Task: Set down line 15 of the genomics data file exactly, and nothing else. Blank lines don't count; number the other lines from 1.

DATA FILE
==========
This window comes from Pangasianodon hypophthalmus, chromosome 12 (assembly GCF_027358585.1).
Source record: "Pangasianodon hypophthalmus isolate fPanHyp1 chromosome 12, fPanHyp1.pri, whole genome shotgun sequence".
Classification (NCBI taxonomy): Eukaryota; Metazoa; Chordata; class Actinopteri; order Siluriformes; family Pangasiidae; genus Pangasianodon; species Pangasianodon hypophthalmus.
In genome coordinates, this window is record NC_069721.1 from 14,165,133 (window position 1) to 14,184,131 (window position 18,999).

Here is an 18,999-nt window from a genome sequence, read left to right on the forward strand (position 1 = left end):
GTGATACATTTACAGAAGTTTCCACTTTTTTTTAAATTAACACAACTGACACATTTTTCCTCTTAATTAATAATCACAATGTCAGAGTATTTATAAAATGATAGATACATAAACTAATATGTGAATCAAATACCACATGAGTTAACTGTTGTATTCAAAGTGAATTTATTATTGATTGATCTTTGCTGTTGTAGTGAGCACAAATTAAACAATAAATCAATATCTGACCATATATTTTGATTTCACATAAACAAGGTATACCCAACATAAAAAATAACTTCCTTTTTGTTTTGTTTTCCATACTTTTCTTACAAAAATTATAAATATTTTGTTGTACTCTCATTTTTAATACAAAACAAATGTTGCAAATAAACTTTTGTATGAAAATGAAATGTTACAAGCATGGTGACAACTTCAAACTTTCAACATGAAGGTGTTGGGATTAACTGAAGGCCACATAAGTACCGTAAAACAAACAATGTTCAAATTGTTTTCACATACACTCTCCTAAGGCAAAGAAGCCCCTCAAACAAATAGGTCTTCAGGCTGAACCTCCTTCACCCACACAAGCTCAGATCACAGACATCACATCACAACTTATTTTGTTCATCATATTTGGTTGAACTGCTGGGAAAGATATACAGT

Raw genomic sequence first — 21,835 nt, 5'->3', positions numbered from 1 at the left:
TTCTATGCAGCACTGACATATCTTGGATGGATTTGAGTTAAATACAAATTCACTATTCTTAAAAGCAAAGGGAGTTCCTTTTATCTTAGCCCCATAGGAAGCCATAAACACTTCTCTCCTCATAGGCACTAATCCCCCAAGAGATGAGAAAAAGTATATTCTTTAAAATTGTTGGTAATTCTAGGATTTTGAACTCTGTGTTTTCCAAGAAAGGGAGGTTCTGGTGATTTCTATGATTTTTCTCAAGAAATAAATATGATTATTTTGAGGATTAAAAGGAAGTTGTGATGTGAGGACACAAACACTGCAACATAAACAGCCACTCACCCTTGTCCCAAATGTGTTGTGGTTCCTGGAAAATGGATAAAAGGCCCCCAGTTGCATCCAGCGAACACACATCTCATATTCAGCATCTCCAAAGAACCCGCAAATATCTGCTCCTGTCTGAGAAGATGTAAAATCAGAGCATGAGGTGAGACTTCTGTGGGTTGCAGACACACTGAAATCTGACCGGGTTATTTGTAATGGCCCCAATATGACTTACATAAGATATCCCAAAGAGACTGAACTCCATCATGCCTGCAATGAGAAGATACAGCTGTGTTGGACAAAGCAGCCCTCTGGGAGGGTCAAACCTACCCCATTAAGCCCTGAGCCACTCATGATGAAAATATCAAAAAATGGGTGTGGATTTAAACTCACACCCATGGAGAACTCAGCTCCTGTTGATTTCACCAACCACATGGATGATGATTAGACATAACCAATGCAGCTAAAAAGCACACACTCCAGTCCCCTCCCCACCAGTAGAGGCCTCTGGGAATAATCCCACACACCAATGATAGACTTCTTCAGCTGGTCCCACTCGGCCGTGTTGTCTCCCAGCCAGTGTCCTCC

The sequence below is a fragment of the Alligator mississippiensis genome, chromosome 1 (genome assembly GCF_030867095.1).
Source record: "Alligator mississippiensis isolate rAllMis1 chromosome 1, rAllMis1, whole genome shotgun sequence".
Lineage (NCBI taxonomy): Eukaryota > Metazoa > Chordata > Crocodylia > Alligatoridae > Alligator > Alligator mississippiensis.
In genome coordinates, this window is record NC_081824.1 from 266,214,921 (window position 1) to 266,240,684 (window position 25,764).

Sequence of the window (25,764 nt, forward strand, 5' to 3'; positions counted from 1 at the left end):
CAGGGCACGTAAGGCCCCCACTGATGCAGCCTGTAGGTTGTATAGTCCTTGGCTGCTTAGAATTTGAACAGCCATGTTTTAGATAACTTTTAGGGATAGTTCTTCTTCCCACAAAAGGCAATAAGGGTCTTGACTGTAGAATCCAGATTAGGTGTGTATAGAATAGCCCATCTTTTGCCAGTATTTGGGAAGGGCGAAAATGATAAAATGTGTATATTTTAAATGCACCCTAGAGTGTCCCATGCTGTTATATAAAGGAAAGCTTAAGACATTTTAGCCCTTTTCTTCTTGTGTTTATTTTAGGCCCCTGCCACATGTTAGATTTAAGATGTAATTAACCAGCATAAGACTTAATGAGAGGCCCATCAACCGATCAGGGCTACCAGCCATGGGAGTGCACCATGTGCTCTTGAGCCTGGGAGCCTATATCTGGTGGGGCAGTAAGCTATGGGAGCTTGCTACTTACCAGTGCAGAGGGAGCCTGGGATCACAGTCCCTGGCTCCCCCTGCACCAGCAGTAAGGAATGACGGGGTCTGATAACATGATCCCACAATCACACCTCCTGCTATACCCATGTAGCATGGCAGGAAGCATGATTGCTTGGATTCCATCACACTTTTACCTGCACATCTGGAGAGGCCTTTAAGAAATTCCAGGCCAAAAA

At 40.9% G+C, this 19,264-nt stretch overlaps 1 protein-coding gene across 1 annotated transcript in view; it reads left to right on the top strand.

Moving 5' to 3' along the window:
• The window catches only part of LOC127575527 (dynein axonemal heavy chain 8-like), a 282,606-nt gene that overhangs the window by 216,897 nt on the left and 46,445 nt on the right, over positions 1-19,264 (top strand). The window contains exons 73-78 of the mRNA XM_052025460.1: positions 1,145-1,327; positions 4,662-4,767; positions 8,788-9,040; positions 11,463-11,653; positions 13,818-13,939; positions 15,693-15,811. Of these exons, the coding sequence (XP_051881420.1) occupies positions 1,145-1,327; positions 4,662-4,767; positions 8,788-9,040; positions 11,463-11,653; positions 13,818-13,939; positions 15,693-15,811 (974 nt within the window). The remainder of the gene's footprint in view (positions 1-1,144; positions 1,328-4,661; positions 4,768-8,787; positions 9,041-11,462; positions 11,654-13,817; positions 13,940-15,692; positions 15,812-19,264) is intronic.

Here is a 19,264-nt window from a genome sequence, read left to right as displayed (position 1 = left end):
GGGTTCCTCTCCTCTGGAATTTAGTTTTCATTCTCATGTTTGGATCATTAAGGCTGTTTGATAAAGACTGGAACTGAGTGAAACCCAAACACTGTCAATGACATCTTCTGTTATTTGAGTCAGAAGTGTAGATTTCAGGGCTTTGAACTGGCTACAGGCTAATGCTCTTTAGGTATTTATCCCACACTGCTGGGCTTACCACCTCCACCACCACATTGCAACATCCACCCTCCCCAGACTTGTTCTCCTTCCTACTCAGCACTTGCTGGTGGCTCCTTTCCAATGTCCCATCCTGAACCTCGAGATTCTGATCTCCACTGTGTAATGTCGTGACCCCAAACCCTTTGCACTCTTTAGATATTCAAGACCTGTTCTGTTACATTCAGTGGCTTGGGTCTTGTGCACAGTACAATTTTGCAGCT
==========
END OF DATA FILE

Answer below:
At 40.9% G+C, this 19,264-nt stretch overlaps 1 protein-coding gene across 1 annotated transcript in view; it reads left to right on the top strand.